To the Mommas of Children Who’ve Experienced Trauma
You know who you are. You’re the fierce mama warrior of a child who is traumatized. You may have adopted from here or there. You may be knee-deep in fostering. You may have brought a baby home from the hospital or they may have crossed your threshold as a 4- or 14-year-old. You may have flown for what felt like a million miles to get them, or they may have been delivered to your doorstep with a garbage bag and a broken heart. You may have a child who has fallen victim to violence. Or neglect. Drug exposure, abuse. Abandonment, heartache, feeling like it’s all their fault. We are mamas to little wounded souls.
I see you. I know you. I am you.
I know how it feels to love one of these children. I understand knowing a story you cannot un-hear — and how you have to live with the fact that it happened to your child. Your child. Your family now looks like a book with some unpleasant chapters written in invisible ink — and when you look in the eyes of your little one, you hope to God that there are countless empty pages ahead and that they might be filled with hope and joy and testimony, rather than fear. I understand unearned feelings of regret, knowing you were never there to comfort them before they were yours and how you can never regain missed milestones and opportunities and chances to protect.
I also know how you have to hold tight to a raging child, unsure when they will come down from their hysteria. I have been that mom who has looked into the eyes of her son and realized he was not quite there — and how frightening it feels to see an unfamiliar gaze that looks an awful lot like hatred. I am that mom who regularly gets the worst of it — the rages, the spitting, the hitting, the kicking, the ugly words, the pure disgust, the fear — while the world gets the best of him. “Parenting as usual” has been thrown out the window, and sometimes I wonder if we may as well nail that window shut and cover it with shades. It feels like being alone in a very busy room. Are you in that room, too?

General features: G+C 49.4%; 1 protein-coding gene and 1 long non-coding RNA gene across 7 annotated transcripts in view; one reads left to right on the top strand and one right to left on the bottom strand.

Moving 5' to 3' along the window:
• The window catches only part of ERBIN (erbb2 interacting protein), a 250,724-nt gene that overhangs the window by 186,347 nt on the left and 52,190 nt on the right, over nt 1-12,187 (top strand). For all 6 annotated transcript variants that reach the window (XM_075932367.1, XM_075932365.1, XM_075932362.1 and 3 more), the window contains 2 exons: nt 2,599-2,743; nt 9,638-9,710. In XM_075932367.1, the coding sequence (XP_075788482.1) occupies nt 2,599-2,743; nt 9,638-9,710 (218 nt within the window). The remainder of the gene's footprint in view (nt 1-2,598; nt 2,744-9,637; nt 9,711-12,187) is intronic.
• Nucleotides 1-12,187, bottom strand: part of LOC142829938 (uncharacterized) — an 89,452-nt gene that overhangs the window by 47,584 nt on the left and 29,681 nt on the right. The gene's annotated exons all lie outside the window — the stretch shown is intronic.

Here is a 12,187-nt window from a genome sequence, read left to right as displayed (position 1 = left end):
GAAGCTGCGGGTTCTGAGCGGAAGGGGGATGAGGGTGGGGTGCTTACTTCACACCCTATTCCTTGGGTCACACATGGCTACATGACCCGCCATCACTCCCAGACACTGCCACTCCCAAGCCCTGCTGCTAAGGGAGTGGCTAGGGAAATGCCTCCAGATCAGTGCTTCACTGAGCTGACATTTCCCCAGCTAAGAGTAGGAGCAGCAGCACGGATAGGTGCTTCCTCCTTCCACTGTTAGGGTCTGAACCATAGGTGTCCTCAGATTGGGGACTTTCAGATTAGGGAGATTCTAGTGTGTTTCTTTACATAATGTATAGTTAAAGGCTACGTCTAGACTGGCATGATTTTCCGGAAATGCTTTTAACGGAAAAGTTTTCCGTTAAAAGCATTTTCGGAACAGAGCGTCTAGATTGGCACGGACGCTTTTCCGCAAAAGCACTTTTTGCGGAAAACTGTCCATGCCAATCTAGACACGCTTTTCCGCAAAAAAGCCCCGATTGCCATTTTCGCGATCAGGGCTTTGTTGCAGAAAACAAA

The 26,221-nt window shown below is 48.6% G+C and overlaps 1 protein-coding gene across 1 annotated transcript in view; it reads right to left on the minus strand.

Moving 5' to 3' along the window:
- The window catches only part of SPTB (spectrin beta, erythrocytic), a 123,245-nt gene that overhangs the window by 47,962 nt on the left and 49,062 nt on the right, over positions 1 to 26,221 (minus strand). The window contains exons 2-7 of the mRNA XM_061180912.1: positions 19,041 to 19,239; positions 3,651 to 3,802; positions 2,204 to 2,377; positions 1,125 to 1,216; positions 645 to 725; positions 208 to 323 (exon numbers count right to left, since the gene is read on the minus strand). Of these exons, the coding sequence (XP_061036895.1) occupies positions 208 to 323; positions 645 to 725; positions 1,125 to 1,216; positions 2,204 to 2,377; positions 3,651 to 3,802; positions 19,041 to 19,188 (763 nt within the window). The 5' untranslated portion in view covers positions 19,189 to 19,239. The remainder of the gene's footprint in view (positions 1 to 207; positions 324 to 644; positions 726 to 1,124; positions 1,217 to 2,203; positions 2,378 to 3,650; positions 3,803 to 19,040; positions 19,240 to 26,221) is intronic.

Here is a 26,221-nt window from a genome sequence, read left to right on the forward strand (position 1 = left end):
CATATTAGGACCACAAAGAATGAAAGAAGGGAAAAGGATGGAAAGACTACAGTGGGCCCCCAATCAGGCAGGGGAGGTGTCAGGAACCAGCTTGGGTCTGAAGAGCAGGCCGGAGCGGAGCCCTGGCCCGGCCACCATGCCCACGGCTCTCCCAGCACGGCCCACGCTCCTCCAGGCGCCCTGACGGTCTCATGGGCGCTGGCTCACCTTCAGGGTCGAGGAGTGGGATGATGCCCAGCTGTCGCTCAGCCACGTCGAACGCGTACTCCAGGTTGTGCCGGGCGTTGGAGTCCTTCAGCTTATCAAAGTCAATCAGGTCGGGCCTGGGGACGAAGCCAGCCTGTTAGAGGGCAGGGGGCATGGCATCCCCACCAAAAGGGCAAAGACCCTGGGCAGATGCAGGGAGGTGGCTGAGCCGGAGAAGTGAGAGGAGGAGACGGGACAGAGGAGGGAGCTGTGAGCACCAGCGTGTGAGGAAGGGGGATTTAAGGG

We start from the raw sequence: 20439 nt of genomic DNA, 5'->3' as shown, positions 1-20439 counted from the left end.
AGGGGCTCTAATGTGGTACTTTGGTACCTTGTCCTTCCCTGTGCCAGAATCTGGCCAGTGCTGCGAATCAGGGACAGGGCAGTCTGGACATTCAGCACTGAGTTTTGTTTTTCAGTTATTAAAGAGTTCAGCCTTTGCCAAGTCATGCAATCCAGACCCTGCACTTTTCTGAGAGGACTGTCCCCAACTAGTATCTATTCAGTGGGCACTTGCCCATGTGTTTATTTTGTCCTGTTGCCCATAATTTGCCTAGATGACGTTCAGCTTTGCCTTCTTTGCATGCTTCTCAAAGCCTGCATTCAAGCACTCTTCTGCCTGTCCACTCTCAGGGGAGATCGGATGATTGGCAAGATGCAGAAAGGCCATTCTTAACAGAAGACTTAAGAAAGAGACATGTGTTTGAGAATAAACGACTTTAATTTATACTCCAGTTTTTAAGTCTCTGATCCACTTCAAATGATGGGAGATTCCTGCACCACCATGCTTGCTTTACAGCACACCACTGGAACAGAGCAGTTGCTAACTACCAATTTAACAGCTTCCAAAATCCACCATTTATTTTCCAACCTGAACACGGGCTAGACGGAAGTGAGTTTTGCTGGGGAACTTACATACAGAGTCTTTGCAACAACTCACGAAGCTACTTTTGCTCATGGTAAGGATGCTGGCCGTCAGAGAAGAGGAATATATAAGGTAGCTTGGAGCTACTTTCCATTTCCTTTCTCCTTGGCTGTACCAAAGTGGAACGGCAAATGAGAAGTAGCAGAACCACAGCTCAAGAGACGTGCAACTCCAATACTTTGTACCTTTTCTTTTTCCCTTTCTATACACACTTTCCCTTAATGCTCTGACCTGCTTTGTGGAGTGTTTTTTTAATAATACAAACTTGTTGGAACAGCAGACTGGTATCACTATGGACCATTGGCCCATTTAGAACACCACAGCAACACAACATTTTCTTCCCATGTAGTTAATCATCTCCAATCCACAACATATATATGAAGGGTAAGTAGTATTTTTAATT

I’ve been that mom on the playground who is surrounded by other mothers saying “My kid has meltdowns, too” or “My kid does that” or “He’ll grow out of it.” I’ve felt that sinking, sick feeling when you realize at that moment that some things can’t be shared because your kid does stuff and has seen stuff and has experienced stuff that would make other moms gasp. I’ve been that mom who says no to play dates because they’re just too much or because he can’t handle the freedom or because there’s only a handful of adults he considers an authority figure and they do not happen to be any of them.
I know how it feels to be that person in the IEP meeting who sounds so harsh when describing the strict boundaries needed for her child. How I constantly have to check myself and my words because I don’t want others to think I don’t care or that I don’t love my son. I know how it feels to want sometimes — just sometimes — to reveal the “ugly” side of parenting a child who’s experienced trauma because everyone else just sees the “cute” side. And how tiring it is when people think your life looks easy. Once, amid an epic meltdown, someone kind said to me, “Bless his heart.” I shot back, in deep frustration, “You know what? Bless my heart,” and I walked away in angry tears. I later apologized because it wasn’t her fault and who wants to be the kind of mother who sounds like she dislikes her own child?